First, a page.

The founder of osteopathic medicine, Andrew Taylor Still, said, “To find health should be the object of the doctor. Anyone can find disease.” The training of osteopathic medicine is identical to that of the M.D. profession. However, an osteopathic physician has up to 500 additional hours of anatomy, manual medicine, and kinesiology. Like M.D.s, these doctors can also prescribe drugs and do surgery. Maud Nerman tells us that what is most important for her is her ability to listen to her patients with awe and respect. She points out that the body’s natural state is to move towards health and her job is to help it do just that. Rather than looking at the body as a mechanistic sort of clockwork, osteopathic physicians are looking at  the body’s interconnectedness, including the flow of fluids throughout the body. She says, “Everyone can learn to be magnificent with touch; it’s the one thing that connects us. That’s what I feel is the gift of osteopathic medicine and anyone can become more trained in manual medicine; it’s natural to all of us.” (hosted by Justine Willis Toms)

Bio

Maud Nerman, D.O. is a physician practicing osteopathic manual medicine, cranial osteopathy and classical homeopathy. A Stanford University graduate, she attended medical school at the New York College of Osteopathic Medicine. She is an adjunct clinical instructor at the Touro University College of Osteopathic Medicine in Vallejo, California and has been practicing for over three decades, helping patients recover from injury and addressing complex medical conditions. She lectures throughout the U.S. on osteopathic medicine and regularly teaches advanced courses for medical professionals on the treatment of brain injury and trauma.

She’s the author of:

To learn more about Maud Nerman’s work go to www.healingpainandinjury.com.

Topics explored in this dialogue include:

  • What is osteopathic medicine
  • How does touch and observation help Nerman to diagnose a patient
  • Why is the unobstructed flow of fluids important to health
  • How does Nerman use homeopathy in her practice
  • How the overuse of antibiotics is leading to serious consequences
  • Why doctors have become more and more dependent on medical testing to make a diagnosis and why this may not be optimum
  • How the lymphatic system is our main immune system and how rocking chairs can enhance good health
  • Why getting good sleep is important to good health
  • How good breathing is really important to good health and has been shown to help the immune system

Host: Justine Willis Toms          Interview Date: 3/28/2014          Program Number: 3503

ON New Dimensions | June 24, 2014 | 5:00 am

Tapping Into The Body’s Remarkable Healing Ability with Maud Nerman, D.O.

http://www.kkfi.org/wp-content/uploads/Maud-Nerman-180x180-wpcf_180x100.jpg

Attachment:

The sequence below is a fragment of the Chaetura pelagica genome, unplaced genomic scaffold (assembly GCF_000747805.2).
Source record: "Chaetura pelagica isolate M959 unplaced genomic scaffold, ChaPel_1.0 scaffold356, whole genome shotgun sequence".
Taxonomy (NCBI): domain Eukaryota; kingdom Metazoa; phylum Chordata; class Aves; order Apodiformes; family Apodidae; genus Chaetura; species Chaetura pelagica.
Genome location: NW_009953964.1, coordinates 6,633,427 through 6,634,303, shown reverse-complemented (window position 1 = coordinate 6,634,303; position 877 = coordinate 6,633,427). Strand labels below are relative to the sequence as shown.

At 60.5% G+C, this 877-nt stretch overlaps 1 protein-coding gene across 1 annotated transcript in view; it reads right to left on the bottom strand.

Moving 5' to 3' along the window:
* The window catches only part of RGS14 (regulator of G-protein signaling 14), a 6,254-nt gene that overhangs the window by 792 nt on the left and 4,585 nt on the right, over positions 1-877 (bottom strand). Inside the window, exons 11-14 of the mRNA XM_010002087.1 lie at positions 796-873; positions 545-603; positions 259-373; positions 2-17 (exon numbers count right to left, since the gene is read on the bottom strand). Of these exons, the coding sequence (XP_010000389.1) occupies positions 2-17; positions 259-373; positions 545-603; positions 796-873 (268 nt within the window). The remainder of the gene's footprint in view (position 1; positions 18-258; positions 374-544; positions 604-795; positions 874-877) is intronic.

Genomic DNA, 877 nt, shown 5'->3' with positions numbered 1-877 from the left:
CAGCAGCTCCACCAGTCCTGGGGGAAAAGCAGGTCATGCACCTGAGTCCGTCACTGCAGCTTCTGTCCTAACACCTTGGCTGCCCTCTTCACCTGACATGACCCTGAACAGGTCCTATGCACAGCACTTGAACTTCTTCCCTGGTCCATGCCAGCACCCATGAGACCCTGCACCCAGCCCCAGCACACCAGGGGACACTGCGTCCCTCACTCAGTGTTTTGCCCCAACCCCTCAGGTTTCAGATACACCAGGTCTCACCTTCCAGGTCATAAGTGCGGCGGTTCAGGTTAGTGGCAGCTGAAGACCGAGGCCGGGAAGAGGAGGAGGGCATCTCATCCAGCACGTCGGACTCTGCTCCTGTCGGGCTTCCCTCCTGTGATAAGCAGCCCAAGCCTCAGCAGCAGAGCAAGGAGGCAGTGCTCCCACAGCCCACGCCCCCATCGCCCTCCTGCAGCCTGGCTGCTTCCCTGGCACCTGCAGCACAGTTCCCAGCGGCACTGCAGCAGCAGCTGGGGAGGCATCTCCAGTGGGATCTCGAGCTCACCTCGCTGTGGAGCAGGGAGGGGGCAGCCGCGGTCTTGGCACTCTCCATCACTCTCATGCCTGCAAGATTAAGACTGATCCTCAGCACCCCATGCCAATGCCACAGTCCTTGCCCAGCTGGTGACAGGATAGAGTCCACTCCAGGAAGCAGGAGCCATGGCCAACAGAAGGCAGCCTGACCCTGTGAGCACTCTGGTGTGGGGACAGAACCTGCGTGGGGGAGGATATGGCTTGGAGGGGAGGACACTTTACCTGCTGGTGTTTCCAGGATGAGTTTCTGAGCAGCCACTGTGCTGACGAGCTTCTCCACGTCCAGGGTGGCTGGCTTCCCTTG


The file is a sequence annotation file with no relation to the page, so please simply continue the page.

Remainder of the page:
The founder of osteopathic medicine, Andrew Taylor Still, said, “To find health should be the object of the doctor. Anyone can find disease.” The training of osteopathic medicine is identical to that of the M.D. profession. However, an osteopathic physician has up to 500 additional hours of anatomy, manual medicine, and kinesiology. Like M.D.s, these doctors can also prescribe drugs and do surgery. Maud Nerman tells us that what is most important for her is her ability to listen to her patients with awe and respect. She points out that the body’s natural state is to move towards health and her job is to help it do just that. Rather than looking at the body as a mechanistic sort of clockwork, osteopathic physicians are looking at  the body’s interconnectedness, including the flow of fluids throughout the body. She says, “Everyone can learn to be magnificent with touch; it’s the one thing that connects us. That’s what I feel is the gift of osteopathic medicine and anyone can become more trained in manual medicine; it’s natural to all of us.” (hosted by Justine Willis Toms)

Bio

Maud Nerman, D.O. is a physician practicing osteopathic manual medicine, cranial osteopathy and classical homeopathy. A Stanford University graduate, she attended medical school at the New York College of Osteopathic Medicine. She is an adjunct clinical instructor at the Touro University College of Osteopathic Medicine in Vallejo, California and has been practicing for over three decades, helping patients recover from injury and addressing complex medical conditions. She lectures throughout the U.S. on osteopathic medicine and regularly teaches advanced courses for medical professionals on the treatment of brain injury and trauma.

She’s the author of:

To learn more about Maud Nerman’s work go to www.healingpainandinjury.com.

Topics explored in this dialogue include:

  • What is osteopathic medicine
  • How does touch and observation help Nerman to diagnose a patient
  • Why is the unobstructed flow of fluids important to health
  • How does Nerman use homeopathy in her practice
  • How the overuse of antibiotics is leading to serious consequences
  • Why doctors have become more and more dependent on medical testing to make a diagnosis and why this may not be optimum
  • How the lymphatic system is our main immune system and how rocking chairs can enhance good health
  • Why getting good sleep is important to good health
  • How good breathing is really important to good health and has been shown to help the immune system

Host: Justine Willis Toms          Interview Date: 3/28/2014          Program Number: 3503

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